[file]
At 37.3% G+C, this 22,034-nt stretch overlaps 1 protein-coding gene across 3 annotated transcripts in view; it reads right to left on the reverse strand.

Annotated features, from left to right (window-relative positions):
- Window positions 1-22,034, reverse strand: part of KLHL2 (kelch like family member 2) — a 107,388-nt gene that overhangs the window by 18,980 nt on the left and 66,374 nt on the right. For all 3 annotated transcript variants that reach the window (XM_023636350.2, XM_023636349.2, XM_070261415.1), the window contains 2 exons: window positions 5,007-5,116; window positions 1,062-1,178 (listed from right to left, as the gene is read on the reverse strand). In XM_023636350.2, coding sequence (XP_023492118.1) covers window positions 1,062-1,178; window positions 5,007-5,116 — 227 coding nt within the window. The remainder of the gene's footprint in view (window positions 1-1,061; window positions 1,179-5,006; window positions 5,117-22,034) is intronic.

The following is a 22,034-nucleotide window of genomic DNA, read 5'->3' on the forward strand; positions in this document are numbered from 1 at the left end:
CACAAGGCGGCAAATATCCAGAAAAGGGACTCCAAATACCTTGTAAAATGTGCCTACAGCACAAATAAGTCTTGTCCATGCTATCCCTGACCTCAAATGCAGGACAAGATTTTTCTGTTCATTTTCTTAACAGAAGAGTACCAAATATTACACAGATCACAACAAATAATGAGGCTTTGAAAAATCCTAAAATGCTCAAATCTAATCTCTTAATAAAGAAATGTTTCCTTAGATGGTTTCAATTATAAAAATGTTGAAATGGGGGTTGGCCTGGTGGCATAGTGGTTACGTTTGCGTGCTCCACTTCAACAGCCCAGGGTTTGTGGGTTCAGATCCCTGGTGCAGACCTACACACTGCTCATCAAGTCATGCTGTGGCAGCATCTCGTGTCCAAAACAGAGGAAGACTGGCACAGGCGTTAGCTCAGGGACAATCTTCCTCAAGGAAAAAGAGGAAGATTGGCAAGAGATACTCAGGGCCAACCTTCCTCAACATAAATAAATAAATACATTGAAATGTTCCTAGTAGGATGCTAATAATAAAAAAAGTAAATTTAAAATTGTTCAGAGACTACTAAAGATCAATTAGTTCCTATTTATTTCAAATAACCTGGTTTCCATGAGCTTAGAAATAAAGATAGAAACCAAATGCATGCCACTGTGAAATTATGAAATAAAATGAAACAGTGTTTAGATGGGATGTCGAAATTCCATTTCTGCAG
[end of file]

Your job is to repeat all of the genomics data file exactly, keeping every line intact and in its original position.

At 37.3% G+C, this 22,034-nt stretch overlaps 1 protein-coding gene across 3 annotated transcripts in view; it reads right to left on the reverse strand.

Annotated features, from left to right (window-relative positions):
- Window positions 1-22,034, reverse strand: part of KLHL2 (kelch like family member 2) — a 107,388-nt gene that overhangs the window by 18,980 nt on the left and 66,374 nt on the right. For all 3 annotated transcript variants that reach the window (XM_023636350.2, XM_023636349.2, XM_070261415.1), the window contains 2 exons: window positions 5,007-5,116; window positions 1,062-1,178 (listed from right to left, as the gene is read on the reverse strand). In XM_023636350.2, coding sequence (XP_023492118.1) covers window positions 1,062-1,178; window positions 5,007-5,116 — 227 coding nt within the window. The remainder of the gene's footprint in view (window positions 1-1,061; window positions 1,179-5,006; window positions 5,117-22,034) is intronic.

The following is a 22,034-nucleotide window of genomic DNA, read 5'->3' on the forward strand; positions in this document are numbered from 1 at the left end:
CACAAGGCGGCAAATATCCAGAAAAGGGACTCCAAATACCTTGTAAAATGTGCCTACAGCACAAATAAGTCTTGTCCATGCTATCCCTGACCTCAAATGCAGGACAAGATTTTTCTGTTCATTTTCTTAACAGAAGAGTACCAAATATTACACAGATCACAACAAATAATGAGGCTTTGAAAAATCCTAAAATGCTCAAATCTAATCTCTTAATAAAGAAATGTTTCCTTAGATGGTTTCAATTATAAAAATGTTGAAATGGGGGTTGGCCTGGTGGCATAGTGGTTACGTTTGCGTGCTCCACTTCAACAGCCCAGGGTTTGTGGGTTCAGATCCCTGGTGCAGACCTACACACTGCTCATCAAGTCATGCTGTGGCAGCATCTCGTGTCCAAAACAGAGGAAGACTGGCACAGGCGTTAGCTCAGGGACAATCTTCCTCAAGGAAAAAGAGGAAGATTGGCAAGAGATACTCAGGGCCAACCTTCCTCAACATAAATAAATAAATACATTGAAATGTTCCTAGTAGGATGCTAATAATAAAAAAAGTAAATTTAAAATTGTTCAGAGACTACTAAAGATCAATTAGTTCCTATTTATTTCAAATAACCTGGTTTCCATGAGCTTAGAAATAAAGATAGAAACCAAATGCATGCCACTGTGAAATTATGAAATAAAATGAAACAGTGTTTAGATGGGATGTCGAAATTCCATTTCTGCAG